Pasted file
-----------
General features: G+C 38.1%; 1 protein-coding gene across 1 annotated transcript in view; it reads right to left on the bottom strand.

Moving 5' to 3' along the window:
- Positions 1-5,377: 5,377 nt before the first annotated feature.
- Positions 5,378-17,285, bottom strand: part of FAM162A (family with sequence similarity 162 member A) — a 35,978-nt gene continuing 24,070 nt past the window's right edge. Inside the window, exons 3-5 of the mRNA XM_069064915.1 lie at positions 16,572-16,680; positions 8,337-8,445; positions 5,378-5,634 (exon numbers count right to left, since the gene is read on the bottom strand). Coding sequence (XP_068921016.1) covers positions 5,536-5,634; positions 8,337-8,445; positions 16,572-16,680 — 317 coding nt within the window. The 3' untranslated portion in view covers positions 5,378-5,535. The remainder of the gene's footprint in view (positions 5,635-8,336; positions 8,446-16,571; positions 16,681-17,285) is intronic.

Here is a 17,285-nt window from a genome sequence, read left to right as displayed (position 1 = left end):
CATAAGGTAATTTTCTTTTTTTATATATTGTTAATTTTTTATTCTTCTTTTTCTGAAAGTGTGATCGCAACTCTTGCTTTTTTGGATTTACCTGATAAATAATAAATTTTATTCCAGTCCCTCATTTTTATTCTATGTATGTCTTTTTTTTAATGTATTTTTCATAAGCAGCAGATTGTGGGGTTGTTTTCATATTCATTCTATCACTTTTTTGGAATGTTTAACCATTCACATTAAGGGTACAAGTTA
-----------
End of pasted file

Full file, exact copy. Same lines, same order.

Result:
General features: G+C 38.1%; 1 protein-coding gene across 1 annotated transcript in view; it reads right to left on the bottom strand.

Moving 5' to 3' along the window:
- Positions 1-5,377: 5,377 nt before the first annotated feature.
- Positions 5,378-17,285, bottom strand: part of FAM162A (family with sequence similarity 162 member A) — a 35,978-nt gene continuing 24,070 nt past the window's right edge. Inside the window, exons 3-5 of the mRNA XM_069064915.1 lie at positions 16,572-16,680; positions 8,337-8,445; positions 5,378-5,634 (exon numbers count right to left, since the gene is read on the bottom strand). Coding sequence (XP_068921016.1) covers positions 5,536-5,634; positions 8,337-8,445; positions 16,572-16,680 — 317 coding nt within the window. The 3' untranslated portion in view covers positions 5,378-5,535. The remainder of the gene's footprint in view (positions 5,635-8,336; positions 8,446-16,571; positions 16,681-17,285) is intronic.

Here is a 17,285-nt window from a genome sequence, read left to right as displayed (position 1 = left end):
CATAAGGTAATTTTCTTTTTTTATATATTGTTAATTTTTTATTCTTCTTTTTCTGAAAGTGTGATCGCAACTCTTGCTTTTTTGGATTTACCTGATAAATAATAAATTTTATTCCAGTCCCTCATTTTTATTCTATGTATGTCTTTTTTTTAATGTATTTTTCATAAGCAGCAGATTGTGGGGTTGTTTTCATATTCATTCTATCACTTTTTTGGAATGTTTAACCATTCACATTAAGGGTACAAGTTA